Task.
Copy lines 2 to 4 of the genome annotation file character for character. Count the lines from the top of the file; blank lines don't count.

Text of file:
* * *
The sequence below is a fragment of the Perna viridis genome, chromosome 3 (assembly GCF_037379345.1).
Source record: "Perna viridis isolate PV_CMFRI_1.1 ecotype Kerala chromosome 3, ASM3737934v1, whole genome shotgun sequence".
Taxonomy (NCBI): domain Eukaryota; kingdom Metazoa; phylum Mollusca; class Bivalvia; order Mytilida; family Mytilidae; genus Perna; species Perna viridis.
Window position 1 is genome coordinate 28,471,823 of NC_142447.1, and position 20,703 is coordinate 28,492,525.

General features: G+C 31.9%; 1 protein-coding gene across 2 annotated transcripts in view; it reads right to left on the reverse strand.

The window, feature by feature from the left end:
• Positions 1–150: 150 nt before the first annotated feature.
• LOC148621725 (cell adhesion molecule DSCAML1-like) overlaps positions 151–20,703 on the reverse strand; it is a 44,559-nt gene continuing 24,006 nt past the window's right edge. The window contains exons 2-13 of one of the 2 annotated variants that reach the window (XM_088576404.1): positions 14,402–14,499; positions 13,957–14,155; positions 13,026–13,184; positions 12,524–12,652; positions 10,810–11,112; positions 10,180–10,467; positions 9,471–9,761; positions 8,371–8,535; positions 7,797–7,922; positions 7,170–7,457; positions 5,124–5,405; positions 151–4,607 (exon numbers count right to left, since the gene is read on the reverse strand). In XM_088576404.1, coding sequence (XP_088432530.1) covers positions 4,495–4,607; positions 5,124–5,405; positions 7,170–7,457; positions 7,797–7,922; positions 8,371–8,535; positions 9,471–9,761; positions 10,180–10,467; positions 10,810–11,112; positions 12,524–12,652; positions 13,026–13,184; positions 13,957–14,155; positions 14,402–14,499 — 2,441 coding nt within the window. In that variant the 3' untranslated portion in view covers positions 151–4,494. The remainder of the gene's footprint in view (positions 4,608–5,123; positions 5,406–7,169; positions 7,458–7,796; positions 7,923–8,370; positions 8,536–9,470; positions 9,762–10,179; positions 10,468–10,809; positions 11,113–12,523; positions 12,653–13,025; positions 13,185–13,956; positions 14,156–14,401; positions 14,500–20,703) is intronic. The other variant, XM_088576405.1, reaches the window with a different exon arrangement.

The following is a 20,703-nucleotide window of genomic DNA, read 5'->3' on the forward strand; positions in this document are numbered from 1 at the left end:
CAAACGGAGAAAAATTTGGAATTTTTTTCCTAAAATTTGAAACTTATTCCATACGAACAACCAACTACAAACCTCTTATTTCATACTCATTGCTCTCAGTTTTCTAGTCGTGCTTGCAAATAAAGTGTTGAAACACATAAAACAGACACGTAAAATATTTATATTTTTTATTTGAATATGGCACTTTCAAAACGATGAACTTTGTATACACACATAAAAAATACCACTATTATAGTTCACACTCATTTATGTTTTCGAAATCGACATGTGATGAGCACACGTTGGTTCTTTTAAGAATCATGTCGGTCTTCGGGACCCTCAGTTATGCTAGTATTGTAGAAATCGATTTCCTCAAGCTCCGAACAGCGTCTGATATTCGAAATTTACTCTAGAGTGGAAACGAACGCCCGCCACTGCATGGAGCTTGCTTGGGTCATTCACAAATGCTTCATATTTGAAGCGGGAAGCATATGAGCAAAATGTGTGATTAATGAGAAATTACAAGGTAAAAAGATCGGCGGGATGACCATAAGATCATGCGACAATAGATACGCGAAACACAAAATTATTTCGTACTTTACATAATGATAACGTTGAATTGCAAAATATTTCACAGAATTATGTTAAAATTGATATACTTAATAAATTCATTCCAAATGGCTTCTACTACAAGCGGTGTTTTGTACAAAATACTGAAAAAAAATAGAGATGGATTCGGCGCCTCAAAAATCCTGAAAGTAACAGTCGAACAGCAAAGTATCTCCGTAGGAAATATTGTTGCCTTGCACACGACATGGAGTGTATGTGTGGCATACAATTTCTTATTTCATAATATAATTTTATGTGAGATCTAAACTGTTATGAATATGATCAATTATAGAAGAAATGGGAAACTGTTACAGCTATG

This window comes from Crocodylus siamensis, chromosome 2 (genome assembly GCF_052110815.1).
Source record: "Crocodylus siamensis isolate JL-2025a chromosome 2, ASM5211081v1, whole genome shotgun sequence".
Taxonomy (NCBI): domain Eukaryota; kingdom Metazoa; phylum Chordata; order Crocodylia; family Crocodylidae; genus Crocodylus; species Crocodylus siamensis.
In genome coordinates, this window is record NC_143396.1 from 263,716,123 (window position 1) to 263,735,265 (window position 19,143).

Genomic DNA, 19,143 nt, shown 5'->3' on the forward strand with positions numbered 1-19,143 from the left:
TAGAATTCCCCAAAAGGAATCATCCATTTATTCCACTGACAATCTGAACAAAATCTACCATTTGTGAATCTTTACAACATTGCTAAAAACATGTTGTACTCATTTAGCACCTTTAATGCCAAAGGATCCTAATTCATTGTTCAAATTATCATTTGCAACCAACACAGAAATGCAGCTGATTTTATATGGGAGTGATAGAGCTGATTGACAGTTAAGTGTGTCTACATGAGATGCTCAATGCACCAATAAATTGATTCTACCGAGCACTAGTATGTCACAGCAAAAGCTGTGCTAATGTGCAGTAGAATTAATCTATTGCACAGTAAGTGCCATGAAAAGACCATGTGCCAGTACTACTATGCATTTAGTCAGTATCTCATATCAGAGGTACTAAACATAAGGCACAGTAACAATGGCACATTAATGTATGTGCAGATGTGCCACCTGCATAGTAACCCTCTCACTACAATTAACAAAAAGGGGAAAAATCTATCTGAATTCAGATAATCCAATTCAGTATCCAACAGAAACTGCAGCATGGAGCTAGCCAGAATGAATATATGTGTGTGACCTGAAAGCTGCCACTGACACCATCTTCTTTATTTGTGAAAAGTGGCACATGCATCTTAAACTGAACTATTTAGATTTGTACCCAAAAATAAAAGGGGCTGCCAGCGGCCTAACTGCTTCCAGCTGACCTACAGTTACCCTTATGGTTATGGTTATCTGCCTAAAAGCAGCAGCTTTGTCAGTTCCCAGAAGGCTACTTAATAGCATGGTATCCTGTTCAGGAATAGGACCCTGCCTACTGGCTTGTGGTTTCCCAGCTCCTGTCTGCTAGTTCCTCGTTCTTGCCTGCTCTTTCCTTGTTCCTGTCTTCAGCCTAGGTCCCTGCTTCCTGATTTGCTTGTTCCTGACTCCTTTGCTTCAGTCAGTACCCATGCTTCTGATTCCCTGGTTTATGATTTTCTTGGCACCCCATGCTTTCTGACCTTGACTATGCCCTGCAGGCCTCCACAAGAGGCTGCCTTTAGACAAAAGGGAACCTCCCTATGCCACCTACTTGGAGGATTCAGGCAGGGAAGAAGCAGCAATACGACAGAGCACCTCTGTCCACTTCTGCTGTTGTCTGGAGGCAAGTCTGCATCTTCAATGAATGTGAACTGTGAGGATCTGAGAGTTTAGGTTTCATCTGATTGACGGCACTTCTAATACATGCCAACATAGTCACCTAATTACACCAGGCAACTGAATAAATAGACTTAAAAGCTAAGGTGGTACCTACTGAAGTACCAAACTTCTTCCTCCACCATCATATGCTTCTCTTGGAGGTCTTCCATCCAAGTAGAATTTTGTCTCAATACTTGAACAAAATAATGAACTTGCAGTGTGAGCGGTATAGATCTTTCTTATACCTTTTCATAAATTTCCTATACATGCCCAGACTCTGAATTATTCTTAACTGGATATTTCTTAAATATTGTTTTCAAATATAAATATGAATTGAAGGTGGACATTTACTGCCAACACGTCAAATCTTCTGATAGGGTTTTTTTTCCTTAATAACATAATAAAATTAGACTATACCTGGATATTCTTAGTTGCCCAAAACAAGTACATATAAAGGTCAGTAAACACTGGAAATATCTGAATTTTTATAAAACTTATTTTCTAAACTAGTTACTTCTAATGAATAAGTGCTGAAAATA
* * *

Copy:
Source record: "Perna viridis isolate PV_CMFRI_1.1 ecotype Kerala chromosome 3, ASM3737934v1, whole genome shotgun sequence".
Taxonomy (NCBI): domain Eukaryota; kingdom Metazoa; phylum Mollusca; class Bivalvia; order Mytilida; family Mytilidae; genus Perna; species Perna viridis.
Window position 1 is genome coordinate 28,471,823 of NC_142447.1, and position 20,703 is coordinate 28,492,525.